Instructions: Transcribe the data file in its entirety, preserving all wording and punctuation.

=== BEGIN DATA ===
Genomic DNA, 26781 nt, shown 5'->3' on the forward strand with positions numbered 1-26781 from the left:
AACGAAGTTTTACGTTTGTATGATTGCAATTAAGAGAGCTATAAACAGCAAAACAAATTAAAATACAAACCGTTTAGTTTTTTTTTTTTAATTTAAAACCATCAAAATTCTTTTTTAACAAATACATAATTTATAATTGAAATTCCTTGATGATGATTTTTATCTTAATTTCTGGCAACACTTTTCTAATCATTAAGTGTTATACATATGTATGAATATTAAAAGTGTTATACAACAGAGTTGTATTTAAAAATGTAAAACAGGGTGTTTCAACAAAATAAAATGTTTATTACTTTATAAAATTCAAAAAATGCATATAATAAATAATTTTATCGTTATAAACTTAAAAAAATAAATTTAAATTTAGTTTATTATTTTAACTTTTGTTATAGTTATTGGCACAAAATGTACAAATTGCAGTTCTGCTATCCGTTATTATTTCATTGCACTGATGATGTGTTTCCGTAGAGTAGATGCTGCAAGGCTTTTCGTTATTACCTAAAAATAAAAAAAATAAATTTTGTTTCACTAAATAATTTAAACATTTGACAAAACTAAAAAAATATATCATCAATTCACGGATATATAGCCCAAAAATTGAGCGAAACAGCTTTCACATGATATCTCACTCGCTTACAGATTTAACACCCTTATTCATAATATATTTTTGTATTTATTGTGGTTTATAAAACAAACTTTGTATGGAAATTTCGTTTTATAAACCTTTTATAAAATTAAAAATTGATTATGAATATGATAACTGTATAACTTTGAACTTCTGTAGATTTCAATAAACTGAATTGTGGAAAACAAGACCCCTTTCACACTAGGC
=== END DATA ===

Genomic DNA, 26781 nt, shown 5'->3' on the forward strand with positions numbered 1-26781 from the left:
AACGAAGTTTTACGTTTGTATGATTGCAATTAAGAGAGCTATAAACAGCAAAACAAATTAAAATACAAACCGTTTAGTTTTTTTTTTTTAATTTAAAACCATCAAAATTCTTTTTTAACAAATACATAATTTATAATTGAAATTCCTTGATGATGATTTTTATCTTAATTTCTGGCAACACTTTTCTAATCATTAAGTGTTATACATATGTATGAATATTAAAAGTGTTATACAACAGAGTTGTATTTAAAAATGTAAAACAGGGTGTTTCAACAAAATAAAATGTTTATTACTTTATAAAATTCAAAAAATGCATATAATAAATAATTTTATCGTTATAAACTTAAAAAAATAAATTTAAATTTAGTTTATTATTTTAACTTTTGTTATAGTTATTGGCACAAAATGTACAAATTGCAGTTCTGCTATCCGTTATTATTTCATTGCACTGATGATGTGTTTCCGTAGAGTAGATGCTGCAAGGCTTTTCGTTATTACCTAAAAATAAAAAAAATAAATTTTGTTTCACTAAATAATTTAAACATTTGACAAAACTAAAAAAATATATCATCAATTCACGGATATATAGCCCAAAAATTGAGCGAAACAGCTTTCACATGATATCTCACTCGCTTACAGATTTAACACCCTTATTCATAATATATTTTTGTATTTATTGTGGTTTATAAAACAAACTTTGTATGGAAATTTCGTTTTATAAACCTTTTATAAAATTAAAAATTGATTATGAATATGATAACTGTATAACTTTGAACTTCTGTAGATTTCAATAAACTGAATTGTGGAAAACAAGACCCCTTTCACACTAGGC